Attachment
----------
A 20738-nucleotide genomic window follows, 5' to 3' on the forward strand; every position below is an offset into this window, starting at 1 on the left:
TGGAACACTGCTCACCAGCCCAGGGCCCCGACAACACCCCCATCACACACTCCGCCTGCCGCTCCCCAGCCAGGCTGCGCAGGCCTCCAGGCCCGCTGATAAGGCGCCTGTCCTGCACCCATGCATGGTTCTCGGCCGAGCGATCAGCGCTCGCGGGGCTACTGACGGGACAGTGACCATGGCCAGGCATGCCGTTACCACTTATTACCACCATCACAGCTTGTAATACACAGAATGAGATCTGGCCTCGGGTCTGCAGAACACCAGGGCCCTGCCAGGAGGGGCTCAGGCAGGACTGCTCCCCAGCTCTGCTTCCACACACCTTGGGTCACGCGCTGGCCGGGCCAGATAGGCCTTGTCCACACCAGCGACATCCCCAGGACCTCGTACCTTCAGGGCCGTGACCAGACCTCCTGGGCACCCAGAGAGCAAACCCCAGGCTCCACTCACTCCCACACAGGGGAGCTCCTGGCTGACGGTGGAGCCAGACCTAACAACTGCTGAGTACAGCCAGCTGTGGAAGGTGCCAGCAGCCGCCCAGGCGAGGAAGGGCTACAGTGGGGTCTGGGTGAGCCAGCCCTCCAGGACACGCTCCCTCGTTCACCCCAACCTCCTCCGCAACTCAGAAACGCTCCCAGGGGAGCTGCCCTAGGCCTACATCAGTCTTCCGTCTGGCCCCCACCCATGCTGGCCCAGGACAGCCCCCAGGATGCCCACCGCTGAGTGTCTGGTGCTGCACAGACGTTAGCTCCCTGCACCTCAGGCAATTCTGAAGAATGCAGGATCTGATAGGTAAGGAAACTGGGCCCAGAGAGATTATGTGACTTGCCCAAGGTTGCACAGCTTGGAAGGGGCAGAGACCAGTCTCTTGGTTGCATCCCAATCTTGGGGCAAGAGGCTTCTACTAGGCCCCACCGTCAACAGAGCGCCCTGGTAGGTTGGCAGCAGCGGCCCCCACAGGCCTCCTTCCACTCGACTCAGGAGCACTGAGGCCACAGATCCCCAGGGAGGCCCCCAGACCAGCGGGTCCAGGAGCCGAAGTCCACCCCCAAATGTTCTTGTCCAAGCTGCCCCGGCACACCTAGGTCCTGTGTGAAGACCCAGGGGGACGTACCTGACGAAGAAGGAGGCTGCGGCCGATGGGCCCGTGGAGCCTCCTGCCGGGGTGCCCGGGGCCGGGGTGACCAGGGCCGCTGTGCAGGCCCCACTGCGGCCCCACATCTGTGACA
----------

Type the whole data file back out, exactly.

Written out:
A 20738-nucleotide genomic window follows, 5' to 3' on the forward strand; every position below is an offset into this window, starting at 1 on the left:
TGGAACACTGCTCACCAGCCCAGGGCCCCGACAACACCCCCATCACACACTCCGCCTGCCGCTCCCCAGCCAGGCTGCGCAGGCCTCCAGGCCCGCTGATAAGGCGCCTGTCCTGCACCCATGCATGGTTCTCGGCCGAGCGATCAGCGCTCGCGGGGCTACTGACGGGACAGTGACCATGGCCAGGCATGCCGTTACCACTTATTACCACCATCACAGCTTGTAATACACAGAATGAGATCTGGCCTCGGGTCTGCAGAACACCAGGGCCCTGCCAGGAGGGGCTCAGGCAGGACTGCTCCCCAGCTCTGCTTCCACACACCTTGGGTCACGCGCTGGCCGGGCCAGATAGGCCTTGTCCACACCAGCGACATCCCCAGGACCTCGTACCTTCAGGGCCGTGACCAGACCTCCTGGGCACCCAGAGAGCAAACCCCAGGCTCCACTCACTCCCACACAGGGGAGCTCCTGGCTGACGGTGGAGCCAGACCTAACAACTGCTGAGTACAGCCAGCTGTGGAAGGTGCCAGCAGCCGCCCAGGCGAGGAAGGGCTACAGTGGGGTCTGGGTGAGCCAGCCCTCCAGGACACGCTCCCTCGTTCACCCCAACCTCCTCCGCAACTCAGAAACGCTCCCAGGGGAGCTGCCCTAGGCCTACATCAGTCTTCCGTCTGGCCCCCACCCATGCTGGCCCAGGACAGCCCCCAGGATGCCCACCGCTGAGTGTCTGGTGCTGCACAGACGTTAGCTCCCTGCACCTCAGGCAATTCTGAAGAATGCAGGATCTGATAGGTAAGGAAACTGGGCCCAGAGAGATTATGTGACTTGCCCAAGGTTGCACAGCTTGGAAGGGGCAGAGACCAGTCTCTTGGTTGCATCCCAATCTTGGGGCAAGAGGCTTCTACTAGGCCCCACCGTCAACAGAGCGCCCTGGTAGGTTGGCAGCAGCGGCCCCCACAGGCCTCCTTCCACTCGACTCAGGAGCACTGAGGCCACAGATCCCCAGGGAGGCCCCCAGACCAGCGGGTCCAGGAGCCGAAGTCCACCCCCAAATGTTCTTGTCCAAGCTGCCCCGGCACACCTAGGTCCTGTGTGAAGACCCAGGGGGACGTACCTGACGAAGAAGGAGGCTGCGGCCGATGGGCCCGTGGAGCCTCCTGCCGGGGTGCCCGGGGCCGGGGTGACCAGGGCCGCTGTGCAGGCCCCACTGCGGCCCCACATCTGTGACA